Brunei: More Selectivity and Double Standards
New Islamic criminal laws took effect in Brunei on Wednesday 3 April, one of which punishes gay sex and adultery by stoning offenders to death under new sections of Brunei’s Shariah Penal Code. Thieves face amputation of a right hand on their first offense and a left foot on their second. The new laws also apply to children and foreigners, even if they are not Muslim.
There was a strong international backlash especially from Hollywood celebrities and the travel industry who shunned Brunei owned hotels and Royal Brunei Airlines. International organizations too reacted swiftly to this. "These abusive provisions received widespread condemnation when plans were first discussed five years ago," said Rachel Chhoa-Howard, a Brunei researcher at Amnesty International. "Brunei's penal code is a deeply flawed piece of legislation containing a range of provisions that violate human rights." The United Nations echoed the statement, calling the legislation "cruel, inhuman and degrading", and saying it marked a "serious setback" for human rights protection.
There are several theories, but Matthew Woolfe, founder of human rights group The Brunei Project, said it could be linked to Brunei's weakening economy. "One theory is that it is a way for the government to strengthen its hold on power in the face of a declining economy that could potentially lead to some unrest in future," Mr Woolfe told the BBC.
"Connected to this is [Brunei's] interest in attracting more investment from the Muslim world, along with more Islamic tourists… this could be seen as one way of appealing to this market."
Mr Woolfe also added that the government might have hoped to get away with the latest roll-out without anyone realising. "I think that the government did want to ensure that the international uproar that followed implementation of the first phase in 2014 had well and truly died down before further [implementation], in the hope it would just quietly [do so] without anyone realising," he said. "It wasn't until increasing international attention that it finally came out and confirmed [this]."
The penal code changes were posted on the attorney general's website in December but only came to public attention in late March. There was no public announcement.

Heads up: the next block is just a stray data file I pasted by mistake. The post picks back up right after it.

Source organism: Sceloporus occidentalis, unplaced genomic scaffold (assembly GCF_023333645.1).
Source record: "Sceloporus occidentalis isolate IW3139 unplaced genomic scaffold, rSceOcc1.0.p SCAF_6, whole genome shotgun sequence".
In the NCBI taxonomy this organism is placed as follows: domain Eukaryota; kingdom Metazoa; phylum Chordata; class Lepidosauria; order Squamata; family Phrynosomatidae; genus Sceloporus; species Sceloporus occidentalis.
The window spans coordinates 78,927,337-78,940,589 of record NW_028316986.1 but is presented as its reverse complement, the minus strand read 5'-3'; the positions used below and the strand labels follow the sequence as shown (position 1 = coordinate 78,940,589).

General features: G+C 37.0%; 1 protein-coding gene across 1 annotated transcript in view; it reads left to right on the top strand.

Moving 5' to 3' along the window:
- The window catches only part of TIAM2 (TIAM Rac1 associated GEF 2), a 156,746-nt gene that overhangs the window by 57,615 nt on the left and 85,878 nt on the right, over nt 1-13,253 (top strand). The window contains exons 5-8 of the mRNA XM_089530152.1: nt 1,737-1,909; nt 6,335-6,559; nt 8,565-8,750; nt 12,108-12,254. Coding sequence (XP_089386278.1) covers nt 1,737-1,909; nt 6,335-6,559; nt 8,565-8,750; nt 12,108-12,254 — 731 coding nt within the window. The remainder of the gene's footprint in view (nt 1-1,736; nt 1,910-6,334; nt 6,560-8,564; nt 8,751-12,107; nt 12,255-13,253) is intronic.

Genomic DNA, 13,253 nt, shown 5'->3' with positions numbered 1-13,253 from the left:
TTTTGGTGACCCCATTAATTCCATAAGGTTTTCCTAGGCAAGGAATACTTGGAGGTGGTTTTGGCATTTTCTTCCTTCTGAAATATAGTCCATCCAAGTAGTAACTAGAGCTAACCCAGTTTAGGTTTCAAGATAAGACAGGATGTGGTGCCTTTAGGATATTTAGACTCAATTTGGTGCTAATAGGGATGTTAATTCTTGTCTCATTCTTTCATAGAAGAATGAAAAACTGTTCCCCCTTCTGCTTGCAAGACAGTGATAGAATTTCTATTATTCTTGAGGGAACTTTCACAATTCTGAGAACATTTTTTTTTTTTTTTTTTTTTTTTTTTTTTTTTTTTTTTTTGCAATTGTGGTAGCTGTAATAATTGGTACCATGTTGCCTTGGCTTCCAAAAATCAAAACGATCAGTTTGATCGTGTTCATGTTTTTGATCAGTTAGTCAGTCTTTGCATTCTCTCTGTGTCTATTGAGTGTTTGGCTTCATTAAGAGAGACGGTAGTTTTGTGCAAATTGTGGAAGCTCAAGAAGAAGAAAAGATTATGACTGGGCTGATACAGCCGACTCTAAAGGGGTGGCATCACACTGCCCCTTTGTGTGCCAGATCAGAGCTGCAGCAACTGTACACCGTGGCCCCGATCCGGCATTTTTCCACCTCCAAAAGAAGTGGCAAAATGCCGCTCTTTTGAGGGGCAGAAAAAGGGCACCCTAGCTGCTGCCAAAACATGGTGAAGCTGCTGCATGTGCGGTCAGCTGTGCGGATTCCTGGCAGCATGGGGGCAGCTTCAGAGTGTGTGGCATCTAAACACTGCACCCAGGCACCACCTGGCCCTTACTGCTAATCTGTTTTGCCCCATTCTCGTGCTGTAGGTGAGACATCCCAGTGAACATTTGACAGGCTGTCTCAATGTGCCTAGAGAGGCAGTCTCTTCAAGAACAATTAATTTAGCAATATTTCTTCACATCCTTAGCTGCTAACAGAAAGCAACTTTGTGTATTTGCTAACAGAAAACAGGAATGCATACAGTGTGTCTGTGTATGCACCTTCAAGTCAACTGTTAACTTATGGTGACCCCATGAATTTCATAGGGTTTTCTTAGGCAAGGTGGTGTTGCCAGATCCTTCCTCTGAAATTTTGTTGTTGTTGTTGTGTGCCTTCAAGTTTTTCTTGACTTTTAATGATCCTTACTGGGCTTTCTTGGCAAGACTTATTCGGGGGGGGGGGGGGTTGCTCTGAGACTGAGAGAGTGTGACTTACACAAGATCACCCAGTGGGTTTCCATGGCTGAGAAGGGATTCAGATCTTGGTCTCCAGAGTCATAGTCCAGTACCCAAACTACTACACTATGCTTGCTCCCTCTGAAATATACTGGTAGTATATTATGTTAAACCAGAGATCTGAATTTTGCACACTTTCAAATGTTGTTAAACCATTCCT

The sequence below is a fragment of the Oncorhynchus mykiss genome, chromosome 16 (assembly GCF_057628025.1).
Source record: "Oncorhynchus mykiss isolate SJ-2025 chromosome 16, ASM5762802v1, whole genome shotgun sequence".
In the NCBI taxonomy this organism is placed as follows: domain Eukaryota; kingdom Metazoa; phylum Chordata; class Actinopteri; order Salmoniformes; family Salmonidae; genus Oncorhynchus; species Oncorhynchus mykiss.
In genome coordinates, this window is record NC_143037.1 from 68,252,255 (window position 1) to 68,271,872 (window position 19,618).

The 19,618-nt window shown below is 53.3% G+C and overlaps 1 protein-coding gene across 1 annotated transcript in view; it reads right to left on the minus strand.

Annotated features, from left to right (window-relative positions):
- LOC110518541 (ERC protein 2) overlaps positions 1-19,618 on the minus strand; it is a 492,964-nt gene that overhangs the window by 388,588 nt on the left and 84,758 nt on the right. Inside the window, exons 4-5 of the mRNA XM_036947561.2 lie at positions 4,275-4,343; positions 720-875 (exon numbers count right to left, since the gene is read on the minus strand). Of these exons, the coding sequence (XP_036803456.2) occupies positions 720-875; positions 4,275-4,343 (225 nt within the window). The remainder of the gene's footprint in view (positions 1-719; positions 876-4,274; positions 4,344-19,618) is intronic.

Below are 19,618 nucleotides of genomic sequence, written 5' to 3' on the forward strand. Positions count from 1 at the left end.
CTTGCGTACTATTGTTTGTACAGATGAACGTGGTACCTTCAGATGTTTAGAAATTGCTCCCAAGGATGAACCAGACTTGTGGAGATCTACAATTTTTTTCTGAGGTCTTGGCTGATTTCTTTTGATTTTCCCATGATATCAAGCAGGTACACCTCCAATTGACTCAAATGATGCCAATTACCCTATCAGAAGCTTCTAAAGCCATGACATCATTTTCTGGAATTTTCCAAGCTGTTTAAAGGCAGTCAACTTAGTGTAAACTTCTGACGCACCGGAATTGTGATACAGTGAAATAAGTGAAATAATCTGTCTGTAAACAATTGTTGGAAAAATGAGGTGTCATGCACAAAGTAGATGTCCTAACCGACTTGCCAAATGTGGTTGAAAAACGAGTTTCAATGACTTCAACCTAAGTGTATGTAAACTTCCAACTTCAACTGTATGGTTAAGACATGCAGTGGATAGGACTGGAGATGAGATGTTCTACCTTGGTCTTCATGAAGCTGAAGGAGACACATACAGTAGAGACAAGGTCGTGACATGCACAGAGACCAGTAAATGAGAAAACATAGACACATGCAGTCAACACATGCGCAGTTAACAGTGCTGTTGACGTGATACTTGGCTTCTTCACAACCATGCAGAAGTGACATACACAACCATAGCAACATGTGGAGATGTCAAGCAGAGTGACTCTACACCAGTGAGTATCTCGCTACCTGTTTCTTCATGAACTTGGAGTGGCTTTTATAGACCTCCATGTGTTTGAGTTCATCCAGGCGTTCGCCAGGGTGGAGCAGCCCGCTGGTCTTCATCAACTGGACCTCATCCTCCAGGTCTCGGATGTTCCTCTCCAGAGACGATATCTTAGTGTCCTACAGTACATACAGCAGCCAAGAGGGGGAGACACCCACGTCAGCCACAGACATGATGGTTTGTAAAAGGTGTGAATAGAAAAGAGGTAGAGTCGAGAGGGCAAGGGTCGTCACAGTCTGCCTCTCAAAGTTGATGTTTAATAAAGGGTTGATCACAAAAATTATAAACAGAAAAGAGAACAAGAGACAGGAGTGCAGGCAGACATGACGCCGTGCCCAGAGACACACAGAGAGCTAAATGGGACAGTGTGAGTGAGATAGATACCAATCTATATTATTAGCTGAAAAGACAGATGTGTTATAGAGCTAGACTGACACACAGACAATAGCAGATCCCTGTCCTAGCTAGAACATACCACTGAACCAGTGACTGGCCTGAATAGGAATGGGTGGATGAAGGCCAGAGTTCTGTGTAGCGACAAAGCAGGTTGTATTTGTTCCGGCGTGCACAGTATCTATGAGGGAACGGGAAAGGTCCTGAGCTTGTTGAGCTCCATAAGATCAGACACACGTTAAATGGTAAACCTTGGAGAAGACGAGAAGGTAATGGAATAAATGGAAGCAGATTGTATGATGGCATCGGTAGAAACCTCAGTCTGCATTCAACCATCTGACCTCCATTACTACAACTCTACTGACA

Regardless of the fact that whether or not these new rules in Brunei are in accordance with international human rights and even compatible with Islamic sharia, there are some points worth mentioning here.
In the news coverage by the media outlets, other countries are also listed as having Sharia laws, i.e. Iran, Sudan and Somalia. With regards to Iran one very important development that the international community and media fail to mention or note is that stoning is no longer used in Iran as punishment in accordance with the amended Islamic penal Code. The execution is the alternative but again what they fail to mention is that the Iranian Penal Code has clearly set a number of conditions all of which have to have been fulfilled before any of those kind of punishments can be applied. For example in the case of adultery, there must be four male witnesses who are of sound mind and body, honest and true and religious and never have committed great sins. So even if there are only 3 witnesses who fall under the aforementioned criteria the crime is not proven and punishment does not apply.
With regards to amputation of limbs punishment for thieves, there are 16 conditions, all of which must be met before the amputation punishment is applied. In result, the proof and affirmation of the crime is too hard.
Now what is so astonishing is the way Saudi Arabia’s name is missing from the “other” examples of countries who practice Sharia laws (Wahhabi law) from the news outlets coverages, especially the mainstream media, even from outlets such as the BBC and CNN. The oil-rich Kingdom has been applying its strict interpretation of Sharia Law for decades, and we shall not mention no other religion but Wahhabism is allowed to be practiced publically. So what has the international community, celebrity world and news media had to say about this? Has there ever been any outrage over this?
Where is the same international outrage over Saudi-led coalition’s war crimes and crimes against humanity committed in Yemen? Where are these same celebrities and corporations who call for boycotting Sultan of Brunei owned or affiliated businesses, on Saudi Arabia? Or the UAE? Or Bahrain? Or Israel due to its killings and war crimes? It took the horrific death of Jamal Khashoggi for the international community and the journalism community to raise a hue and cry. But what Saudi Arabia did to Khashoggi is nothing new about the Kingdom.
Where is the same international outrage over the US Embassy move to Jerusalem, despite lots of resolutions by the Security Council and general assembly on the issue? Or Trump’s recognition of the occupied Golan Heights as part of Israel?
What all of this comes down to is two factors: Saudi endless Petro-dollars and Israel’s strong lobby in Washington DC’s Congress hallways, AIPAC for one.
Yes, cruel and inhuman punishments must be condemned, but let us all be fair and be as equally vocal and outraged towards atrocities committed by the West’s so-called allies.